Social Impact Interview Methods

Behavior Change Model:

The workshop uses a behavior change wheel model to target its social impact on an individual and community-level. We then measure its progress toward its goal of encouraging active inclusion of persons with disabilities and their families in society and women's leadership in the workplace and community.

On an individual-level, the workshop seeks behavioral change among primary stakeholders, who are workers and persons in the community who benefit directly from its services. These interventions include educational experiences that occur from people with different abilities working together, active training on issues of inclusion and leadership, and enablement to support primary stakeholders in exercising these behaviors in the workshop and community.

On a community-level, the workshop supports behavioral change by serving as a model for other employers in the region and through persuasion by using this model in local advocacy efforts about inclusion and women's leadership.

 

Methodology for Social Impact Interviews:

All primary stakeholders including the manager, seamstresses, tailors, cloth-makers, knitters, and the taxi driver at the workshop partnership were interviewed on-site at the workshop over a period of three days in August 2017. Two community members and one advocate for persons with disabilities were also interviewed. In total, fourteen interviews were conducted. Each interview took between ten to twenty minutes and was conducted with the manager present. The interviews were conducted by the project founder, DL Lundberg, who was present for the site visit. Interviews were conducted in English or translated at the time of the interview by the manager from Ga or Twi to English. The interviewer transcribed responded as the interviewees spoke and recorded their answers via audio recorder for any clarifications.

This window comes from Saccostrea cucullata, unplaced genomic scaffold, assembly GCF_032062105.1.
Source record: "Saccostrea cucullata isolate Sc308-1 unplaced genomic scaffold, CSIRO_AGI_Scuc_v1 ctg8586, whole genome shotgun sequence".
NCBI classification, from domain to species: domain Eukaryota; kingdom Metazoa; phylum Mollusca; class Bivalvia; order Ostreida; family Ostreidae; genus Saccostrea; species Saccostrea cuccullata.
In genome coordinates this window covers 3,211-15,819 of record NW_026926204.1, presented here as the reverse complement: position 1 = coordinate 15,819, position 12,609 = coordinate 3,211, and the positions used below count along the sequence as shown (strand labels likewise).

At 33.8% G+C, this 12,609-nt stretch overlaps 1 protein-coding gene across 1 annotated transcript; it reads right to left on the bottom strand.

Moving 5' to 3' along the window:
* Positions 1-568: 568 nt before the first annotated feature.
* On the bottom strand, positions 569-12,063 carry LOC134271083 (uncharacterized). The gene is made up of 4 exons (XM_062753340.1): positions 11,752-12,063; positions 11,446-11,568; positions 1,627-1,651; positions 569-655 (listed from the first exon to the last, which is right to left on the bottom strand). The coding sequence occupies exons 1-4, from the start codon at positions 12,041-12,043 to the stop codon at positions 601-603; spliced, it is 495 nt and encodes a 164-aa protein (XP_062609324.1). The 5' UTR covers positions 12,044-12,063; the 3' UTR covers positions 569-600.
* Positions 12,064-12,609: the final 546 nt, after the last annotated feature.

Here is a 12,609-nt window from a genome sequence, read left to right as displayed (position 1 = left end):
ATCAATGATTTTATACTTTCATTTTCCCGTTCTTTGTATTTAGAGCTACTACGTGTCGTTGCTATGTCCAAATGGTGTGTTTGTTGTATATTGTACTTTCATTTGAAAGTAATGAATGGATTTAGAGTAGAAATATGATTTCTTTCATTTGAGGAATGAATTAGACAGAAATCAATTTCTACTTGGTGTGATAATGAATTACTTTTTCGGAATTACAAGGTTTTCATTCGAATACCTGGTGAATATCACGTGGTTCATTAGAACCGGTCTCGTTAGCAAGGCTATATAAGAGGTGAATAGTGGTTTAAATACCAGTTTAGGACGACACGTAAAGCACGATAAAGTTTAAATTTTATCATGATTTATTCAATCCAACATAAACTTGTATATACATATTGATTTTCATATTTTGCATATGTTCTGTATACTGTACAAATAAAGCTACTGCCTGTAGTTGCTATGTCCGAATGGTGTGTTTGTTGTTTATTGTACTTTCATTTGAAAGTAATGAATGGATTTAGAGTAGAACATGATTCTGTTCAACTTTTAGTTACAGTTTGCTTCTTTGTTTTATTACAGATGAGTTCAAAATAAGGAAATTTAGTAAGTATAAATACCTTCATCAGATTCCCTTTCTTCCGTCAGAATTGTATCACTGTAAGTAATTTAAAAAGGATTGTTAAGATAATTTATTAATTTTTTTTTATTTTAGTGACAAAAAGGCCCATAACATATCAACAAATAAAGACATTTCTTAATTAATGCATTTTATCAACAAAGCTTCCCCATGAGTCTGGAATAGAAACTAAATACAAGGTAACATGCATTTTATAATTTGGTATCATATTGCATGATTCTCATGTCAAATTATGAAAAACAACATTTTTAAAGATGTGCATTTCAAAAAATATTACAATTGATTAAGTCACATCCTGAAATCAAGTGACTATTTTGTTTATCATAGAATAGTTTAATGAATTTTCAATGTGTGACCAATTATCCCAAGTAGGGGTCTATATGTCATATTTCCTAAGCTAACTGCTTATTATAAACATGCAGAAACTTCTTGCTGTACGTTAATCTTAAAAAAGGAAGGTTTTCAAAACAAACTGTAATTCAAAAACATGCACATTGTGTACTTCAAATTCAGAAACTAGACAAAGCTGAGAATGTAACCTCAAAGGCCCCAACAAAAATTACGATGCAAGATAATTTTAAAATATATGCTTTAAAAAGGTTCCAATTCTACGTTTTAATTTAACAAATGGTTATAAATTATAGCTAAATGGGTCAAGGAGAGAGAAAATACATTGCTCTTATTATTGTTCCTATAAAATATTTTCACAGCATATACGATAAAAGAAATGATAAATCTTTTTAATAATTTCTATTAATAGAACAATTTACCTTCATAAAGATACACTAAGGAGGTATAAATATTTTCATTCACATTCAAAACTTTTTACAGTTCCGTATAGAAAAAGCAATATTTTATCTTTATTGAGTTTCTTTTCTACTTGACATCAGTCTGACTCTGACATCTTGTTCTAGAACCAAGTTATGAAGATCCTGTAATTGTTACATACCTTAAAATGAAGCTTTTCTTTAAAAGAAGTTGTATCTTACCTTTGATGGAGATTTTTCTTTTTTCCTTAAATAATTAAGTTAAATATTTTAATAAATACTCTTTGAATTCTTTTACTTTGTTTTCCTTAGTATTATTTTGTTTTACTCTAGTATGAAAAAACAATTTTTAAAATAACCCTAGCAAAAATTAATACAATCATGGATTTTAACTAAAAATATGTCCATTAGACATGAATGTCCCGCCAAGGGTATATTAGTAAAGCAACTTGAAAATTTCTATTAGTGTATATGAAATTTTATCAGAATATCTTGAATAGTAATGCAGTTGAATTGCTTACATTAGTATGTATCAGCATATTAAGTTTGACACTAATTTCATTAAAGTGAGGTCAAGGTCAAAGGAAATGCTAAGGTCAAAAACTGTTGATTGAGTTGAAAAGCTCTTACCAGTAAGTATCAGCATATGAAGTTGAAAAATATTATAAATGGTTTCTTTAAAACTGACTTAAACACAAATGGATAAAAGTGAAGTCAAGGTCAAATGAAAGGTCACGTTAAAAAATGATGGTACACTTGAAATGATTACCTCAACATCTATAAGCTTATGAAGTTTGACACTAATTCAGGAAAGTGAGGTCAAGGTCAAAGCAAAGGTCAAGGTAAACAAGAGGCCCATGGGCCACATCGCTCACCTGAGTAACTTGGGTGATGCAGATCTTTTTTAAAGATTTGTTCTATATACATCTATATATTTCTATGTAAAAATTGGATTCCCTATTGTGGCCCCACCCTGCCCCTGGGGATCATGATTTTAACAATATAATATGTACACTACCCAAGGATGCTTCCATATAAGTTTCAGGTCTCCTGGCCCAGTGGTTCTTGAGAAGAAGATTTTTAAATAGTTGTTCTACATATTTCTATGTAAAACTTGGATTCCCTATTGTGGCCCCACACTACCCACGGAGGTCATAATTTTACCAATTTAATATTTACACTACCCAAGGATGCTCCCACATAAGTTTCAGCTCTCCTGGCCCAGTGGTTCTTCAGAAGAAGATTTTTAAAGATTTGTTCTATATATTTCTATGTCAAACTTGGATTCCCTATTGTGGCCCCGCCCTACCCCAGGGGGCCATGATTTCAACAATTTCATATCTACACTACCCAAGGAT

In addition to collecting basic demographic information including name, occupation, family status, and their gender, the interviewer asked seven questions:

  1. In what ways does the Greater Accra community include or exclude people with disabilities in everyday activities?
  2. In what ways do women in the Greater Accra community experience gender equality or inequality?
  3. In your opinion, does the workshop support inclusion of people with disabilities in the Greater Accra community? If so, how?
  4. In your opinion, does the workshop support equality between men and women in the Greater Accra community?
  5. In your opinion, how can this workshop change to make a greater impact

Responses to each question were analyzed for themes corresponding to individual and community-level social impacts.